We have just tried to accept it. It hurts both of us, but we cant do anything about it.
It is very, very sad but I think this may be the resolution of the case here. Sometimes there is nothing one can do until the other side is ready. Sometimes they are never ready.

NewTexGal,

Hi,

I am his ex-girlfriend. We are no longer in an official relationship but we spend a lot of time together. We were a couple for almost 2 years and no, we have no children together. I am more in the role of confidant and friend now. People believe I am a „good influence" in his life.

His daughter is 26 and his son is 23. Their father was in prison for 12 years so it was all of her teen years where he was locked up / away.

The dissolution of the marriage between mom and dad is a complicated one. Obviously, they were young, in love and figured marriage is what adults do. It was not until they lived together and grew to know each other better [ rather than physical attraction ] that they were not suited for one another. But, they decided to stay together and she overlooked a lot of his behavior. After the breakup of Yugoslavia, times were difficult so the family moved to Canada. Shortly after this, he left his wife. The children stayed with their mother [ as they still do ]. The mother re-married but he sought out casual encounters rather than a relationship.
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Old 01-23-2017, 03:57 PM
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Quote:
Originally Posted by Tufahije View Post
It is very, very sad but I think this may be the resolution of the case here. Sometimes there is nothing one can do until the other side is ready. Sometimes they are never ready.

NewTexGal,

Hi,

I am his ex-girlfriend. We are no longer in an official relationship but we spend a lot of time together. We were a couple for almost 2 years and no, we have no children together. I am more in the role of confidant and friend now. People believe I am a „good influence" in his life.

His daughter is 26 and his son is 23. Their father was in prison for 12 years so it was all of her teen years where he was locked up / away.

The dissolution of the marriage between mom and dad is a complicated one. Obviously, they were young, in love and figured marriage is what adults do. It was not until they lived together and grew to know each other better [ rather than physical attraction ] that they were not suited for one another. But, they decided to stay together and she overlooked a lot of his behavior. After the breakup of Yugoslavia, times were difficult so the family moved to Canada. Shortly after this, he left his wife. The children stayed with their mother [ as they still do ]. The mother re-married but he sought out casual encounters rather than a relationship.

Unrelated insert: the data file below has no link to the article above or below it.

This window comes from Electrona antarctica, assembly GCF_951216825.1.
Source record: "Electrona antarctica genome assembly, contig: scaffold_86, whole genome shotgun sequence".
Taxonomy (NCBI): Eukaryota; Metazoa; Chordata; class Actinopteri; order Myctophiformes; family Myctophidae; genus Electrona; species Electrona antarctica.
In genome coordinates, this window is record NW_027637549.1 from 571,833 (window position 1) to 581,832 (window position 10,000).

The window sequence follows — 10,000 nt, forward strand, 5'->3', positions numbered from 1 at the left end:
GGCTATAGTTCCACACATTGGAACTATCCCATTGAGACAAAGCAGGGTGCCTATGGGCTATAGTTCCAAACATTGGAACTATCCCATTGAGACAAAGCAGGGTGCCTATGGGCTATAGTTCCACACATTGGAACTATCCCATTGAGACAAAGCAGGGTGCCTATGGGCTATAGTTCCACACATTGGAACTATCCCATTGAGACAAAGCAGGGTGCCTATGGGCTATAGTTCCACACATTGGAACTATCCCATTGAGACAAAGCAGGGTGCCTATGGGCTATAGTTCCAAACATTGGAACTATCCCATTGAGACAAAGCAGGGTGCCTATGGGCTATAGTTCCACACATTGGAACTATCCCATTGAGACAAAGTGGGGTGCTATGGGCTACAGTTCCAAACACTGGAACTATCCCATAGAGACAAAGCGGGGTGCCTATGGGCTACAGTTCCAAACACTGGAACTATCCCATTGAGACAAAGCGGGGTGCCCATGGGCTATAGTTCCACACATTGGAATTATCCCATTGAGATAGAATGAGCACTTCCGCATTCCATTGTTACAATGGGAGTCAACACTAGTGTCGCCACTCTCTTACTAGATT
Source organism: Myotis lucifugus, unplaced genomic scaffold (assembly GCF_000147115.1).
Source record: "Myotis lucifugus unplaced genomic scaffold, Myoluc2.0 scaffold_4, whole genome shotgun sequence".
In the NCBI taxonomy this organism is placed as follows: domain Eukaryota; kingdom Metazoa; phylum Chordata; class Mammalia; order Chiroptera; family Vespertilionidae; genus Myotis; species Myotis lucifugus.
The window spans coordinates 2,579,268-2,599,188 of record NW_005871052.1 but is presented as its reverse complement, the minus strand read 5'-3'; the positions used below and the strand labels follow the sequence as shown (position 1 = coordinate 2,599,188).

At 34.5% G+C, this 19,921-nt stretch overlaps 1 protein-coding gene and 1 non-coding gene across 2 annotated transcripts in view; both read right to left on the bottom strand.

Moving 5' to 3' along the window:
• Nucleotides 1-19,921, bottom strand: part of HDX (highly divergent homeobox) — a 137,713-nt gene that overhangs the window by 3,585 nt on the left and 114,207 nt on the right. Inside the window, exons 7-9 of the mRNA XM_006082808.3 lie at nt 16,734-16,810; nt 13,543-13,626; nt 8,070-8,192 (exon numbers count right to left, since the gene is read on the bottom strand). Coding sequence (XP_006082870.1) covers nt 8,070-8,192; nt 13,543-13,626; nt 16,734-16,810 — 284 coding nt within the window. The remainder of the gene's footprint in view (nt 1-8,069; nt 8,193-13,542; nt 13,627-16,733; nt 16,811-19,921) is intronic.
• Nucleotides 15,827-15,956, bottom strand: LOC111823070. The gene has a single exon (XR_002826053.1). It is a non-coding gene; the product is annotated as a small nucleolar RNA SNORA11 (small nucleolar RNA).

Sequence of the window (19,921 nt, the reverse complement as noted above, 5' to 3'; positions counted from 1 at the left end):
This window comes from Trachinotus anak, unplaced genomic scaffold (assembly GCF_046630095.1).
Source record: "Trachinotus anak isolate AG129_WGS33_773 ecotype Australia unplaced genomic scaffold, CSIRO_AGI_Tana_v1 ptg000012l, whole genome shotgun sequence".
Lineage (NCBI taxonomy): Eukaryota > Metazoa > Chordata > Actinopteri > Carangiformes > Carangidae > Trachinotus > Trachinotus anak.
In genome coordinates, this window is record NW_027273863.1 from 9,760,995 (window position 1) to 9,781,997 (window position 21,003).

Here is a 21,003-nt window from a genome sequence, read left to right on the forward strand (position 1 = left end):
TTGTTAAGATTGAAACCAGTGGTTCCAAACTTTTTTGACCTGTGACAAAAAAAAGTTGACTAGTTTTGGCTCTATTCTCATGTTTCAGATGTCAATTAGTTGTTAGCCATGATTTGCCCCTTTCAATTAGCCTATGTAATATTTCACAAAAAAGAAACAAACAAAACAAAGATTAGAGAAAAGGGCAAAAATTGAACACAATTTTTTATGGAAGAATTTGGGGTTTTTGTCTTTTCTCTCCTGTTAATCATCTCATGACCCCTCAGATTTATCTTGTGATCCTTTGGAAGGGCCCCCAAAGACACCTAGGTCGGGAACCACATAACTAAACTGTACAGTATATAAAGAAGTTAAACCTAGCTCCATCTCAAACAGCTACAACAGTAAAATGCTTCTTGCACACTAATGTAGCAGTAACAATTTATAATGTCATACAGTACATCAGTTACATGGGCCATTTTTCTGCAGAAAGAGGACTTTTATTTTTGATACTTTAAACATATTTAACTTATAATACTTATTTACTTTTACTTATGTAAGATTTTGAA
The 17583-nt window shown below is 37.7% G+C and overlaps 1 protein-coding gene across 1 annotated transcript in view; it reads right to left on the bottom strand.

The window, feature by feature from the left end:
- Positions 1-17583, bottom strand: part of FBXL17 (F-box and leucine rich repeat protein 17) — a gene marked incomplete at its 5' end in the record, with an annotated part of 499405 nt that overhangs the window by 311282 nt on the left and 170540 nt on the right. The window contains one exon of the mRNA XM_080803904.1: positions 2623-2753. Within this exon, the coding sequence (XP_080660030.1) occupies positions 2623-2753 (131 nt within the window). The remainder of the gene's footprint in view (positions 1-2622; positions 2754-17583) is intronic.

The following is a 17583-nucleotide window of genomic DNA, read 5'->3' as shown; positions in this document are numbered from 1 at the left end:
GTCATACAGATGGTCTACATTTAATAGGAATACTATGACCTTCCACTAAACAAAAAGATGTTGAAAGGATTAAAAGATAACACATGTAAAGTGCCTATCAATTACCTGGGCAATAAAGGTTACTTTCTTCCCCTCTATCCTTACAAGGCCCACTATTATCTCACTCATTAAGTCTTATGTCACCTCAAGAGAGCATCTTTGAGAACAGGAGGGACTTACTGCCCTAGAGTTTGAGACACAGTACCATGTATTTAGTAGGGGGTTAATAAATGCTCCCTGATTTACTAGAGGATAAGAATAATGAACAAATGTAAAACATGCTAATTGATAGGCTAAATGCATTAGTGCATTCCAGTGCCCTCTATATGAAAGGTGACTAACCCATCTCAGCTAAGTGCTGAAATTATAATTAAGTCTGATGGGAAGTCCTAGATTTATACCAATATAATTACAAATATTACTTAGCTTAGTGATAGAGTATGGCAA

Thank you for the additional details. I also went back and read some of your previous posts.

My father also tells me the day I was born was one of the happiest days of his life. It doesn't mean much to me and in a way I find it annoying.

I am the first born and my father started an affair with a woman at work while my mother was still pregnant with me. My parents had another child 6 years later. In another 2 years my mother found out about the ongoing affair and filed for divorce.

My dad married his mistress and put her first in all aspects and circumstances of our lives no matter how cruel and vicious she was to me.

My father chose to cut my brother and me out of his life for 15 years. Completely his choice. It's a long story, but when I take the time to share it, people are shocked by my father's choice.

My father and I talk now, but we do not have a close and trusting realtionship. He stomped that into the ground. So yeah, he "tells" me I was important as a newborn and he's proud of me, but what has he "shown" me with his actions through the years? Other people see him as a wonderful guy, but I know more of the story.